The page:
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'Very, Very Disturbing': Trump Asserts 'Absolute Right' to Pardon Himself

"You don't need to be a lawyer to understand why courts would never uphold a president's power to commit crimes and then pardon himself for them."

President Donald Trump speaks to the press outside the Oval Office of the White House on June 1, 2018 in Washington, D.C. (Photo: Olivier Douliery-Pool/Getty Images)

Echoing the tyrannical claim of his lawyer Rudy Giuliani in a Twitter outburst on Monday, President Donald Trump asserted that he has the "absolute right" to pardon himself—a statement legal experts said is both factually inaccurate and dangerous.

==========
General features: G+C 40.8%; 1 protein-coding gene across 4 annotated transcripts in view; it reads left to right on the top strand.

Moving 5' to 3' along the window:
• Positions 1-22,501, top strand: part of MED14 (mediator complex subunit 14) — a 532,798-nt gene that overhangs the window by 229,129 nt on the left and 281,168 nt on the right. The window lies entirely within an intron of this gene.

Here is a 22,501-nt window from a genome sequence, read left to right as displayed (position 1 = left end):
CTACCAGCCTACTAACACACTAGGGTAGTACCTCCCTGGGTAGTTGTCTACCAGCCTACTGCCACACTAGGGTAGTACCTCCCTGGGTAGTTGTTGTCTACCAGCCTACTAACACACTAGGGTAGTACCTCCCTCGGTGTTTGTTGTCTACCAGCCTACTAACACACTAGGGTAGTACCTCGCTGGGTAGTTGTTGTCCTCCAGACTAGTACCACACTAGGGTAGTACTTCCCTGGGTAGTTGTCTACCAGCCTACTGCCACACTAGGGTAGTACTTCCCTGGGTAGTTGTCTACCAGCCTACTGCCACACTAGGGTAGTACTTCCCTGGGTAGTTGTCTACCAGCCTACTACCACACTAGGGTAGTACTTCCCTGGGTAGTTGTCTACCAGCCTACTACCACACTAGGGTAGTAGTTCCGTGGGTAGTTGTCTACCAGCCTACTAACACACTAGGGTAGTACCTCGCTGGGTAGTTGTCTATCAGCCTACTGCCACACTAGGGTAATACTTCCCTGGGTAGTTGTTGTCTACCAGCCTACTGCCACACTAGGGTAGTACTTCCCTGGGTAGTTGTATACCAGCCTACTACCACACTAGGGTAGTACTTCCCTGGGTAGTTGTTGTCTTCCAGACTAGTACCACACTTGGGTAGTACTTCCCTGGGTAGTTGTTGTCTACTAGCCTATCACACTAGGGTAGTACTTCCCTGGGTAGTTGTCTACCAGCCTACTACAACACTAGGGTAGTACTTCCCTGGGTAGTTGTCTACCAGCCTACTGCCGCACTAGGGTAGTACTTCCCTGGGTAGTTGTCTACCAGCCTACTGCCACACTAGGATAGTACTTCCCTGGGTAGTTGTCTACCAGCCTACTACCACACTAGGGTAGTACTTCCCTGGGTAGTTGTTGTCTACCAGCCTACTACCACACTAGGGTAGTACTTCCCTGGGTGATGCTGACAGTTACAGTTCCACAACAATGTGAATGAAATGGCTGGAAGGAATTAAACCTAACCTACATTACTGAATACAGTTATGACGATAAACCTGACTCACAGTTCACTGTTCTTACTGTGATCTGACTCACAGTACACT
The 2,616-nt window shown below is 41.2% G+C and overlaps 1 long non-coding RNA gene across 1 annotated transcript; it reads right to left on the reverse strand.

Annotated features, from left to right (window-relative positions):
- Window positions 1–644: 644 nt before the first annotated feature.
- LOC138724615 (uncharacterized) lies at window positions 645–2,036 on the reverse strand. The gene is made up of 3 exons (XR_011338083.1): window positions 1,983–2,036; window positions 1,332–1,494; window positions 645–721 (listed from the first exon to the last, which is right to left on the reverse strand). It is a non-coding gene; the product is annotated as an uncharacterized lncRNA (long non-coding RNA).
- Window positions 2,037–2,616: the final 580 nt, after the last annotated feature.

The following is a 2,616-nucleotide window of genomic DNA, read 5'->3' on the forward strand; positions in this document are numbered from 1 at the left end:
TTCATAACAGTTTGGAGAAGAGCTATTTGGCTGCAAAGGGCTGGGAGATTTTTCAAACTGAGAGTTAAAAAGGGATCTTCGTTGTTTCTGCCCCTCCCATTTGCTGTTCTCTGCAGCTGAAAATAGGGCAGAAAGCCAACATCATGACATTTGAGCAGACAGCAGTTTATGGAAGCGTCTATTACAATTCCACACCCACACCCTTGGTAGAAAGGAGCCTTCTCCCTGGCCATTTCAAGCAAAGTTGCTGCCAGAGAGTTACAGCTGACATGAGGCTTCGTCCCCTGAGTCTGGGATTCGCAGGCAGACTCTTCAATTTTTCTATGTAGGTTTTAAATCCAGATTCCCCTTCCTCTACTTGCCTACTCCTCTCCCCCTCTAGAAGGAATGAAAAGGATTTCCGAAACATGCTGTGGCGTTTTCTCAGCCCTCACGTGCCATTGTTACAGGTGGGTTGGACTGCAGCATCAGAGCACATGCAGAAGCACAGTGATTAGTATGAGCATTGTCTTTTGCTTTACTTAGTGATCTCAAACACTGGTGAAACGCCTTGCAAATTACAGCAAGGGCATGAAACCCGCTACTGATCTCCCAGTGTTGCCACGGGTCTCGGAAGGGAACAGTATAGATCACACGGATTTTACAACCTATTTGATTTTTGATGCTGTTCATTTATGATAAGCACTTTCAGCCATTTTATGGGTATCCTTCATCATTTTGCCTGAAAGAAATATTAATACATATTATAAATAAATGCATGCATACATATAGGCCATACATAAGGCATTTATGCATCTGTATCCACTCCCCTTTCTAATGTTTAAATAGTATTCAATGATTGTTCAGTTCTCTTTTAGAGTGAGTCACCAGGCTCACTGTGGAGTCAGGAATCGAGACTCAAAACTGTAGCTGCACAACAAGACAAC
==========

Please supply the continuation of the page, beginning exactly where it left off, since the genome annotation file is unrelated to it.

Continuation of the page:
Responding to the president's tweet, former federal prosecutor Renato Mariotti wrote, "You don't need to be a lawyer to understand why courts would never uphold a president's power to commit crimes and then pardon himself for them."

Other legal experts and commentators similarly disputed Trump's claim that he has a right to pardon himself—while also noting the "very, very disturbing" implications of the president's assertion.

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